Why are so few B.C. tech companies led by women?

Minerva Foundation CEO Adine Mees wants to engage with companies to accelerate women in leadership

Minerva Foundation scores companies on gender diversity

It will take B.C. 75 years to achieve gender parity in leadership positions, according to a report released by the Vancouver-based Minerva Foundation at a conference June 22. The 2016 Scorecard evaluates the percentage of women in C-suites and on boards at 50 organizations chosen from the BCBusiness Top 100 list of the province’s biggest business organizations by 2014 revenue.

Only six (12 per cent) had a female CEO, just 38 per cent had at least two women executives, and 50 per cent had no women on their board or didn’t disclose their board composition. None had women of Aboriginal descent in leadership positions.

“The project isn’t simply meant to be a scorecard,” says Minerva CEO Adine Mees. “It wasn’t about naming and shaming. It was really about identifying the companies with the greatest impact and influence in our province, and then setting a benchmark, evaluating performance and then reaching out to them and making an effort to engage them in accelerating women in leadership.”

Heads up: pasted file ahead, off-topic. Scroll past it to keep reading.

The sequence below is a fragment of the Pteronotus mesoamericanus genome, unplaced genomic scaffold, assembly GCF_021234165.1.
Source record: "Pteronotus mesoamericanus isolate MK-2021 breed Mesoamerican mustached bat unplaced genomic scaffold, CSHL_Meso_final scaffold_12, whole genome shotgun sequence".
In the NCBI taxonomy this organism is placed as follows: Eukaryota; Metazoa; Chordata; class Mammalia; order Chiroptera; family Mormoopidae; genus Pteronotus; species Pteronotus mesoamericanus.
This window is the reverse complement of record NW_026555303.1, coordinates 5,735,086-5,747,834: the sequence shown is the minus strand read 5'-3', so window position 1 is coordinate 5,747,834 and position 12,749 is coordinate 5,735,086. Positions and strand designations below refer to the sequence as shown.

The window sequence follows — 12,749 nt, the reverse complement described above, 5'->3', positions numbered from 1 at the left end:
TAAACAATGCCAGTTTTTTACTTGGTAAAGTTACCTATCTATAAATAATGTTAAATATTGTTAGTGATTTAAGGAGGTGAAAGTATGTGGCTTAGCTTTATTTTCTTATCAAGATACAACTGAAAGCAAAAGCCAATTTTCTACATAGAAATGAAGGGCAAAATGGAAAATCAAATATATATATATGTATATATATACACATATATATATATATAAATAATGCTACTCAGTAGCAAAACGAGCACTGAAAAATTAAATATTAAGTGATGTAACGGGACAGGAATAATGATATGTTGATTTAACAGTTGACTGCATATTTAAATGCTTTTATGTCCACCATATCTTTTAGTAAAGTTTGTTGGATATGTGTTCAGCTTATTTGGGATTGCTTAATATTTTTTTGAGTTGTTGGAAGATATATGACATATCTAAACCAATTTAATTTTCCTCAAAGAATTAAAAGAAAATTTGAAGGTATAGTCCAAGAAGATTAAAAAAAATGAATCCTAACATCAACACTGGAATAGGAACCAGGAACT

Ten organizations did not disclose the composition of their board of directors, and five disclosed no information at all about the identity of their senior executives, which concerns Mees as these companies have a big impact on the province both through their employees and their supply chains.

She is also concerned about the information technology sector, which, although the sample was small, performed below Canadian, TSX and global benchmarks for gender diversity, unlike the B.C. companies overall. Minerva works with 16-year-old girls to help them reach their leadership potential, and its research indicates that gender parity will not be achieved in their lifetime. Yet those girls look at the industries of the future like information technology. “That’s a sector that is growing, that’s a sector that they would look at, and that’s a sector that is the poorest performing currently,” says Mees. “So that tells me we need to watch that and we need to improve on that, particularly in B.C.”

Compared to last year’s scorecard, five companies reported a higher percentage of women in senior executive management:

BC Liquor Distribution from 44% to 56%
Best Buy Canada from 38% to 40%
Insurance Corporation of BC from 29% to 33%
Telus Corp. from 13% to 20%
Westcoast Energy from 20% to 24%

Seven companies reported a higher percentage of women on their board of directors:

BC Hydro from 20% to 43%
Finning International from 15% to 17%
Goldcorp Inc. from 20% to 27%
Insurance Corporation of BC from 44% to 50%
Lions Gate Entertainment from 8% to 14%
Methanex from 18% to 31%
Telus Corp. from 20% to 23%

As well as the annual Top 100 list of companies, each year BCBusiness looks at women in positions of influence

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